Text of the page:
Many with a yellow robe on their necks are of evil disposition and uncontrolled. Evil-doers on account of their evil deeds are born in a woeful state.
If a man has compassion, he is Buddha; without compassion, he is Lord of Death, with compassion, the root of Dharma is planted; without compassion, the root of Dharma is rotten. One with compassion is kind even when angry; one without compassion kills even as he smiles… With compassion, one has all Dharmas; without compassion, one has no Dharma at all… Therefore, all of you, renunciants and householders, cultivate compassion and you will achieve Buddhahood.
— Shabkar Tsokdruk Rangdrol
Some sutras are not recognized by sectarian Buddhists as authoritative because they are not included in their own scriptural collections. But are only their own sutras authoritative? Or should what the Buddha taught be the authority? If they only accept their own scriptural canons, then the Buddha is not their Teacher and they are not His disciples.
It is unreasonable to claim that our teachings are not the words of the Buddha simply because they are not included in their own collection of sutras, since they are found in other canons and do not contradict other discourses or the truth of the Dharma.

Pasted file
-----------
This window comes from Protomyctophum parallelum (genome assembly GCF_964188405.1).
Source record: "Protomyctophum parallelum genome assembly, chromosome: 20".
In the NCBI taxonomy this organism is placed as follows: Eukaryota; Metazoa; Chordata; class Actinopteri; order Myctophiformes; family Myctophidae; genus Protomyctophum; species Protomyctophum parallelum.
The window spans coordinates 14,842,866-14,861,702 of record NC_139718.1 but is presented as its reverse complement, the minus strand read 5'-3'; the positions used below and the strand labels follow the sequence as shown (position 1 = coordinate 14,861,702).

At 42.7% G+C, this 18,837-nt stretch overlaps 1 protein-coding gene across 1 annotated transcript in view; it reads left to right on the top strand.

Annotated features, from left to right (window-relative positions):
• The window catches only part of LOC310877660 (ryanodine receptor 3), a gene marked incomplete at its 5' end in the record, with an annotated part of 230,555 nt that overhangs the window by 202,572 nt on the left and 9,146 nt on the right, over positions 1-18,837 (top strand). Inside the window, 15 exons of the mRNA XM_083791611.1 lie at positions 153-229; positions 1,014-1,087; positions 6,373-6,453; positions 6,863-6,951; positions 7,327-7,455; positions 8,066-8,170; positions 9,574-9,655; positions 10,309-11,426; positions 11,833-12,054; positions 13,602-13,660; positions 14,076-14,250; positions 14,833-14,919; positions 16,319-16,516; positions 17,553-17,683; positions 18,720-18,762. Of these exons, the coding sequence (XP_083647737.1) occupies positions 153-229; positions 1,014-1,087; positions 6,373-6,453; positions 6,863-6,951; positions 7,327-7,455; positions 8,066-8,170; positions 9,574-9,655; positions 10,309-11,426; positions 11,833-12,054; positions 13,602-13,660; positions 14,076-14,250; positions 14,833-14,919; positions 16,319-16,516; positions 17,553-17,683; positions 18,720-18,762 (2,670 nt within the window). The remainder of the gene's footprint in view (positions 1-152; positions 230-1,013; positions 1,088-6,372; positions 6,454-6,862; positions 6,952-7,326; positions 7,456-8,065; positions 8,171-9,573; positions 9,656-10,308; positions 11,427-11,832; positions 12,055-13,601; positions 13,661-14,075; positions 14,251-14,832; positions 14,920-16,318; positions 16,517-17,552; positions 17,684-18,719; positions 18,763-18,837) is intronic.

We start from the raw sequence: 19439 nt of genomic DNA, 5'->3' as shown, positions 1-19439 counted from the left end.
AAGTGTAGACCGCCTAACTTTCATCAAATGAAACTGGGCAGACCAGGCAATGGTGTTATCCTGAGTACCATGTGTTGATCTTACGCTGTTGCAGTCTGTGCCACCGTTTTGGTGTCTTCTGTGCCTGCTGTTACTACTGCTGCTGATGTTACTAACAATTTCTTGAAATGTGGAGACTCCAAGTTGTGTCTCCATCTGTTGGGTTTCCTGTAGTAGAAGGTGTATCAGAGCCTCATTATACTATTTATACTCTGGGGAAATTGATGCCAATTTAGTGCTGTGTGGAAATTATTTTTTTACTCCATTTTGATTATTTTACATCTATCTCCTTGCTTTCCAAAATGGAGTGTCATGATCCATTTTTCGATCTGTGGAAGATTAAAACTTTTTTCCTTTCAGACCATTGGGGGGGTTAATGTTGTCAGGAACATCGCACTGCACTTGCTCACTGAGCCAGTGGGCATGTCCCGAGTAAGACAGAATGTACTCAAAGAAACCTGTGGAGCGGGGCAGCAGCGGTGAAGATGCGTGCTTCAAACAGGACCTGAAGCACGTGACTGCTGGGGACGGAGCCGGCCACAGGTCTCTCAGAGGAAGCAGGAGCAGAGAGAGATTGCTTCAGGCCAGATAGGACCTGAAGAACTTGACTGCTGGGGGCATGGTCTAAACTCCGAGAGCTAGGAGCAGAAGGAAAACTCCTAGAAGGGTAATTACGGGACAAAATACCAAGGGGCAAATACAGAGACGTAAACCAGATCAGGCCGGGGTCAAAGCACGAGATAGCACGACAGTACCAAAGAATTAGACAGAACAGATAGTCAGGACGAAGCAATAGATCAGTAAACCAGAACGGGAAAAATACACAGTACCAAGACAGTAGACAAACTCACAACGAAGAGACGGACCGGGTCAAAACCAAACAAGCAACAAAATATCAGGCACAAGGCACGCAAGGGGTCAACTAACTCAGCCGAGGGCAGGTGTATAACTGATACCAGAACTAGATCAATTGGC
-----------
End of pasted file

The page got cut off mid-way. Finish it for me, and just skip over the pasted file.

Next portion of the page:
It is overly bold of them to claim that our scriptures are not what the Buddha taught simply because they chose not to include them in their own canon of scripture.
— Vasubandhu, in Refutation of the Theory of a Self
Sentient beings believe in a subject-object duality, they think that they themselves are separate from the others out there. When you directly experience the natural state, all these ideas and fixations fall apart. When the thinking of self and others falls apart, when one doesn’t cling to the habitual discursive thoughts, one realizes that the nature of mind is actually like space. There is no separation or duality in space. Separation is only a mental construct. When these mental fabrications collapse one will know the endless space-like nature of mind. There is a sense of ease and peace. Knowing that sentient beings have not realized this reality, one maintains unconditioned compassion. Abiding in the natural state of mind is a most peaceful and joyous state. But sentient beings have not seen their own true nature, with confused minds the endlessly suffer in illusory samsara. This is a great pity, thus the compassion of those who know reality naturally prevails.
— Garchen Rinpoche